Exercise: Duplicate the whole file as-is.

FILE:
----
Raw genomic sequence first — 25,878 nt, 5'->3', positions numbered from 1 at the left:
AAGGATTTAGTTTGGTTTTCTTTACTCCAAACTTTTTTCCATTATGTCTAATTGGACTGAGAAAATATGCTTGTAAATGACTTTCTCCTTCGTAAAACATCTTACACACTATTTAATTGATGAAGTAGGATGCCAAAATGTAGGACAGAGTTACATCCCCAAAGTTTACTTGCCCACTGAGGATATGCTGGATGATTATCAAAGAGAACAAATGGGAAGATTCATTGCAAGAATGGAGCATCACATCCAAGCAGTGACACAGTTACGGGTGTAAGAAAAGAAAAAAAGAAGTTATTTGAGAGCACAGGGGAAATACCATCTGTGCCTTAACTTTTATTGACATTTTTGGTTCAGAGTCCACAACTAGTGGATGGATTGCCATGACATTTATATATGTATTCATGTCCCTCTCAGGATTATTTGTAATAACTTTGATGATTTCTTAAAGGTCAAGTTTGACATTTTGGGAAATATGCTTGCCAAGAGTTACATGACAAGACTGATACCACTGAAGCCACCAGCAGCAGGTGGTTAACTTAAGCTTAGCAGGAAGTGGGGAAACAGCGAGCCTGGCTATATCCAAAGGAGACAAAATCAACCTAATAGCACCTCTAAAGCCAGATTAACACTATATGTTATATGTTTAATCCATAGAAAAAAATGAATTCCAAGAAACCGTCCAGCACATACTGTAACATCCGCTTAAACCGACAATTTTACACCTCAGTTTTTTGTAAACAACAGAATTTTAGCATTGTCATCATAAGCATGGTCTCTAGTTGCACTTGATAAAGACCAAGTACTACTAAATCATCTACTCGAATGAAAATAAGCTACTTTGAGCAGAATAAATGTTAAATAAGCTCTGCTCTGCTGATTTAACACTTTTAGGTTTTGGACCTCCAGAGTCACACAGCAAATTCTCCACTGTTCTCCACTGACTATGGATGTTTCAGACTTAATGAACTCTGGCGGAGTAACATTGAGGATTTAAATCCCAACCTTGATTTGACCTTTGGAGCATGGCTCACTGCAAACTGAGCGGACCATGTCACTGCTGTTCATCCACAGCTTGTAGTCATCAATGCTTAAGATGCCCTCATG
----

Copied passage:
Raw genomic sequence first — 25,878 nt, 5'->3', positions numbered from 1 at the left:
AAGGATTTAGTTTGGTTTTCTTTACTCCAAACTTTTTTCCATTATGTCTAATTGGACTGAGAAAATATGCTTGTAAATGACTTTCTCCTTCGTAAAACATCTTACACACTATTTAATTGATGAAGTAGGATGCCAAAATGTAGGACAGAGTTACATCCCCAAAGTTTACTTGCCCACTGAGGATATGCTGGATGATTATCAAAGAGAACAAATGGGAAGATTCATTGCAAGAATGGAGCATCACATCCAAGCAGTGACACAGTTACGGGTGTAAGAAAAGAAAAAAAGAAGTTATTTGAGAGCACAGGGGAAATACCATCTGTGCCTTAACTTTTATTGACATTTTTGGTTCAGAGTCCACAACTAGTGGATGGATTGCCATGACATTTATATATGTATTCATGTCCCTCTCAGGATTATTTGTAATAACTTTGATGATTTCTTAAAGGTCAAGTTTGACATTTTGGGAAATATGCTTGCCAAGAGTTACATGACAAGACTGATACCACTGAAGCCACCAGCAGCAGGTGGTTAACTTAAGCTTAGCAGGAAGTGGGGAAACAGCGAGCCTGGCTATATCCAAAGGAGACAAAATCAACCTAATAGCACCTCTAAAGCCAGATTAACACTATATGTTATATGTTTAATCCATAGAAAAAAATGAATTCCAAGAAACCGTCCAGCACATACTGTAACATCCGCTTAAACCGACAATTTTACACCTCAGTTTTTTGTAAACAACAGAATTTTAGCATTGTCATCATAAGCATGGTCTCTAGTTGCACTTGATAAAGACCAAGTACTACTAAATCATCTACTCGAATGAAAATAAGCTACTTTGAGCAGAATAAATGTTAAATAAGCTCTGCTCTGCTGATTTAACACTTTTAGGTTTTGGACCTCCAGAGTCACACAGCAAATTCTCCACTGTTCTCCACTGACTATGGATGTTTCAGACTTAATGAACTCTGGCGGAGTAACATTGAGGATTTAAATCCCAACCTTGATTTGACCTTTGGAGCATGGCTCACTGCAAACTGAGCGGACCATGTCACTGCTGTTCATCCACAGCTTGTAGTCATCAATGCTTAAGATGCCCTCATG